Some people may suggest carriers over strollers in Rome as the streets are cobblestoned, but ultimately, it comes down to what works for your child. If he or she prefers a stroller, consider a lightweight version, though it can be a little tricky on rough streets. Some families do schlep around a bigger-wheeled stroller to get over those stones; it’s a lifesaver for when your child is napping or at a restaurant without a high chair, but it’s also a commitment to lift and carry around.
The Metro doesn’t run everywhere, since there is quite a lot of ancient underground infrastructure that can’t be disturbed, so stick with taxis and ride sharing (buses aren’t as stroller-friendly, so skip those). If you’ll need a car seat, we always suggest bringing your own. The best way to get around Rome, though, remains walking, especially in the historic core.
Toddlers are warmly welcomed in virtually every Roman restaurant. While charming family-run venues are plentiful throughout the city, most don’t open until 12pm for lunch. If your toddler’s on a bit of a different timetable and if finding a high chair is a priority, consider hotel restaurants, which have much more flexible hours. They also make it easy to communicate any food sensitivities or allergies. Staples like pasta and pizza will keep most toddlers happy, but the kitchen staff is usually willing to make something to satisfy a picky eater.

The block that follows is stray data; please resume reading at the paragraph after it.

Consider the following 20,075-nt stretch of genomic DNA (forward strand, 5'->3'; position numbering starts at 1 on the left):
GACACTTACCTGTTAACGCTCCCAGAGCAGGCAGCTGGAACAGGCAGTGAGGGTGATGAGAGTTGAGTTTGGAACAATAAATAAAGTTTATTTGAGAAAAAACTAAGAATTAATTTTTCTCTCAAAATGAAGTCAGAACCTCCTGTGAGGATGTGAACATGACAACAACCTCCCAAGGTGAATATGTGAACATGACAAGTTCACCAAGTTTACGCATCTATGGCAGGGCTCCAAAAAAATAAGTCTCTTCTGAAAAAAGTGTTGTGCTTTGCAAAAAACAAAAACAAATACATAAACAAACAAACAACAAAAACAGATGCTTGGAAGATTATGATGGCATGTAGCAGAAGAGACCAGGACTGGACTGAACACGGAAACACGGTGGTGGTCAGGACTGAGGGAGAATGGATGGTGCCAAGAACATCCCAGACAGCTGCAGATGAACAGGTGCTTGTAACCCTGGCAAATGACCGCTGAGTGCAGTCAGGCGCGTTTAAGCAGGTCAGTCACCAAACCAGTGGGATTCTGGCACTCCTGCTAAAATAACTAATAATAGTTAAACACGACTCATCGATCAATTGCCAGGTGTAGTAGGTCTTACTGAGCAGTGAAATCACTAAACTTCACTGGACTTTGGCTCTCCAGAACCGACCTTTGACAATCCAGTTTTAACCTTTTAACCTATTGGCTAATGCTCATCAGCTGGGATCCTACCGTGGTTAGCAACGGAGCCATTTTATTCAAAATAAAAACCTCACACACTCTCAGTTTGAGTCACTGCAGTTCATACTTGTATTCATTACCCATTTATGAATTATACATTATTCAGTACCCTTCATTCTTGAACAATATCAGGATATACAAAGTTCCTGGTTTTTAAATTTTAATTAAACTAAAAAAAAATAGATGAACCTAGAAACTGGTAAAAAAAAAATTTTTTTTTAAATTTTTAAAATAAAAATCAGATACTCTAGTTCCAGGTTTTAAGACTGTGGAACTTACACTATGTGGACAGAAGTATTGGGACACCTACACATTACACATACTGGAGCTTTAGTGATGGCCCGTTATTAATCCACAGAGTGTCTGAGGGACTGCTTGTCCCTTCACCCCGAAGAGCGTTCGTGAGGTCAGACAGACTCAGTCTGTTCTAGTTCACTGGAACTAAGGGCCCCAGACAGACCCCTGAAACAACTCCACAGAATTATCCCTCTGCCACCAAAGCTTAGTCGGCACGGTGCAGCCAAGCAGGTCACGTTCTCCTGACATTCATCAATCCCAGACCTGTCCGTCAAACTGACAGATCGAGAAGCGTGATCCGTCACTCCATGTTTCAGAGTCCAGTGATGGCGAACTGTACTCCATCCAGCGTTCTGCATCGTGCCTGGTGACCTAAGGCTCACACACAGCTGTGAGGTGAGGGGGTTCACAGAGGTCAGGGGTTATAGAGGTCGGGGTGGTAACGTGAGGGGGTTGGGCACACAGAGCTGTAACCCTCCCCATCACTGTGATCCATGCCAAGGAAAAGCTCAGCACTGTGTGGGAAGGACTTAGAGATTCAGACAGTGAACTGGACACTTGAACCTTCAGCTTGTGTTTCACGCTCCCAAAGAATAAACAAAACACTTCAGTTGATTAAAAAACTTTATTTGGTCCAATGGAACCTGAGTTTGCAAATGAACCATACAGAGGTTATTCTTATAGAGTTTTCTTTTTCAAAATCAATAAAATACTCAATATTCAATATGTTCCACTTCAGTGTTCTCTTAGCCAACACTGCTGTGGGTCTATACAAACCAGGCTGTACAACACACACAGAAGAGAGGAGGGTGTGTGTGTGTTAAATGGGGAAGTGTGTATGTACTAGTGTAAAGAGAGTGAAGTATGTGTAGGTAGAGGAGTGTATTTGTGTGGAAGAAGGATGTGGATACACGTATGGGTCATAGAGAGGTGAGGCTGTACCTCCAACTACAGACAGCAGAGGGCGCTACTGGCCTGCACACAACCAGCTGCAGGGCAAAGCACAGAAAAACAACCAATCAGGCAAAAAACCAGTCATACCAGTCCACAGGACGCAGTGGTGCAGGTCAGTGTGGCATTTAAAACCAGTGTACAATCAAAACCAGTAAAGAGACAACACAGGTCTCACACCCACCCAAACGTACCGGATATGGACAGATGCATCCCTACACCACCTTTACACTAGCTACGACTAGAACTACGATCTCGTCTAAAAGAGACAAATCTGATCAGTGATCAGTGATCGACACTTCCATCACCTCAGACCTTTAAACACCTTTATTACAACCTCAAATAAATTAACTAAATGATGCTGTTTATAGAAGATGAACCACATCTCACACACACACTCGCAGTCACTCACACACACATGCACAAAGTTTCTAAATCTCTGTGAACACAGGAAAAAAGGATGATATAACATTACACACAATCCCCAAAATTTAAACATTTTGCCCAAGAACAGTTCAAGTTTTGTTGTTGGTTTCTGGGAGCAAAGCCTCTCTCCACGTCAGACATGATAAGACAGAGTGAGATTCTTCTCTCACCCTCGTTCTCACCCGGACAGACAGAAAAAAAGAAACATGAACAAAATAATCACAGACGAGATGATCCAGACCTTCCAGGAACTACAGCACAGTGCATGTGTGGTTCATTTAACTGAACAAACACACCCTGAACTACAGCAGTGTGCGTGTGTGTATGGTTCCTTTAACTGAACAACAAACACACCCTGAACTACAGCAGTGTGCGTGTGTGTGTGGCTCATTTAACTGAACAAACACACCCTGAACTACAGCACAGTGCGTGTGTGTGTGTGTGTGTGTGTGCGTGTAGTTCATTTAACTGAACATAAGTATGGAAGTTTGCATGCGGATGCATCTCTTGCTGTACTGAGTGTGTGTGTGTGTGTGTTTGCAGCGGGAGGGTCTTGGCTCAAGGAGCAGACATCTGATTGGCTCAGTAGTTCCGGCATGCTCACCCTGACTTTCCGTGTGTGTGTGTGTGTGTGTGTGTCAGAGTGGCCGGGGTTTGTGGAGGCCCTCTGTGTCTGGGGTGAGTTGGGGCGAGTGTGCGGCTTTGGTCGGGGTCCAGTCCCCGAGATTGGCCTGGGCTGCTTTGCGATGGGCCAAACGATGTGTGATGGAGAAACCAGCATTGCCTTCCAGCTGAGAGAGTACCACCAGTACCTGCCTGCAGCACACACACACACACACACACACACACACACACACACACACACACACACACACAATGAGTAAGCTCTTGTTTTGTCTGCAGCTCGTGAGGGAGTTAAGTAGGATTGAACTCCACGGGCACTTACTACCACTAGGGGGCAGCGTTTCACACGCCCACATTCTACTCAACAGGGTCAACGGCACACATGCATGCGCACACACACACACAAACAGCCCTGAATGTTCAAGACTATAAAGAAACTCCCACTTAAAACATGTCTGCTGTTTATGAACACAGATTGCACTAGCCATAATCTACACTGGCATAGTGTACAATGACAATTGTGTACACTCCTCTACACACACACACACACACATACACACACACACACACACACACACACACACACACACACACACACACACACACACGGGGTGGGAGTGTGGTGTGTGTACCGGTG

TIP: Make a stop by the restroom as long as you’re in a restaurant or coffee shop, since public lavatories are few and far between.
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This is a challenging time for our clients given the uncertainty around the spread of coronavirus, particularly for those with near-term travel plans in impacted areas. We’re working with our suppliers on being flexible with their booking conditions, and enabling families to postpone travel to a later date without a penalty, when possible. Likewise, given the unpredictability around destinations that may be impacted in the future, we’re helping clients planning new trips and understand ways that they can protect themselves until the situation improves. We are ready to help our clients work through questions and concerns.